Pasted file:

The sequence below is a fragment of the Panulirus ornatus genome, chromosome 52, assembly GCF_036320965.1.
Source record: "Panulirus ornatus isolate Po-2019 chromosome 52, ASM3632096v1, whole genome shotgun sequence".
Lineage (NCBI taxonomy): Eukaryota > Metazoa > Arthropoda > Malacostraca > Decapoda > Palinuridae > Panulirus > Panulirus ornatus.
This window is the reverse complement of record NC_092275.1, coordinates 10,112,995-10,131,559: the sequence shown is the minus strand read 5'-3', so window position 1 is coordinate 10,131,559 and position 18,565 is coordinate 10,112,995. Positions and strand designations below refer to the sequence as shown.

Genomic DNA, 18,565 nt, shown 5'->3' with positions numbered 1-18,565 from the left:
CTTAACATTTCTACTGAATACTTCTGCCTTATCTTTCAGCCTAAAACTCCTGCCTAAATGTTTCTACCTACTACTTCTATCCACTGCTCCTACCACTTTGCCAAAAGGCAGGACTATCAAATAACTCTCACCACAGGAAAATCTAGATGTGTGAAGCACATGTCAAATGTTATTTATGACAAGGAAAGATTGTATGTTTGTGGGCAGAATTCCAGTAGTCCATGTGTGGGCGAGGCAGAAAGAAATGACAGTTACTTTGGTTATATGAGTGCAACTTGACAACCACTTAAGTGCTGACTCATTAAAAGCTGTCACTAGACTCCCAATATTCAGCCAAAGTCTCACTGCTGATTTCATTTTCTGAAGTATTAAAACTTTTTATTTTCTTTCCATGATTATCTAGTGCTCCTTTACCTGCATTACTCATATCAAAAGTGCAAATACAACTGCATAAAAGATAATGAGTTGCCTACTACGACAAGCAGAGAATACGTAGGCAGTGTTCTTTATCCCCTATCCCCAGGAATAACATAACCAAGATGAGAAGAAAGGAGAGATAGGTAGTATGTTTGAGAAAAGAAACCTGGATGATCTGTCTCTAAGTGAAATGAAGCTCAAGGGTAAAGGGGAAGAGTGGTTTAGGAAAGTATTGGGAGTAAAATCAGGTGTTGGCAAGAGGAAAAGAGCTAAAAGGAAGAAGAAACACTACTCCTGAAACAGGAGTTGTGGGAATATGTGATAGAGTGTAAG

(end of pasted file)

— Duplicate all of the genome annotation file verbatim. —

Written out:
The sequence below is a fragment of the Panulirus ornatus genome, chromosome 52, assembly GCF_036320965.1.
Source record: "Panulirus ornatus isolate Po-2019 chromosome 52, ASM3632096v1, whole genome shotgun sequence".
Lineage (NCBI taxonomy): Eukaryota > Metazoa > Arthropoda > Malacostraca > Decapoda > Palinuridae > Panulirus > Panulirus ornatus.
This window is the reverse complement of record NC_092275.1, coordinates 10,112,995-10,131,559: the sequence shown is the minus strand read 5'-3', so window position 1 is coordinate 10,131,559 and position 18,565 is coordinate 10,112,995. Positions and strand designations below refer to the sequence as shown.

Genomic DNA, 18,565 nt, shown 5'->3' with positions numbered 1-18,565 from the left:
CTTAACATTTCTACTGAATACTTCTGCCTTATCTTTCAGCCTAAAACTCCTGCCTAAATGTTTCTACCTACTACTTCTATCCACTGCTCCTACCACTTTGCCAAAAGGCAGGACTATCAAATAACTCTCACCACAGGAAAATCTAGATGTGTGAAGCACATGTCAAATGTTATTTATGACAAGGAAAGATTGTATGTTTGTGGGCAGAATTCCAGTAGTCCATGTGTGGGCGAGGCAGAAAGAAATGACAGTTACTTTGGTTATATGAGTGCAACTTGACAACCACTTAAGTGCTGACTCATTAAAAGCTGTCACTAGACTCCCAATATTCAGCCAAAGTCTCACTGCTGATTTCATTTTCTGAAGTATTAAAACTTTTTATTTTCTTTCCATGATTATCTAGTGCTCCTTTACCTGCATTACTCATATCAAAAGTGCAAATACAACTGCATAAAAGATAATGAGTTGCCTACTACGACAAGCAGAGAATACGTAGGCAGTGTTCTTTATCCCCTATCCCCAGGAATAACATAACCAAGATGAGAAGAAAGGAGAGATAGGTAGTATGTTTGAGAAAAGAAACCTGGATGATCTGTCTCTAAGTGAAATGAAGCTCAAGGGTAAAGGGGAAGAGTGGTTTAGGAAAGTATTGGGAGTAAAATCAGGTGTTGGCAAGAGGAAAAGAGCTAAAAGGAAGAAGAAACACTACTCCTGAAACAGGAGTTGTGGGAATATGTGATAGAGTGTAAG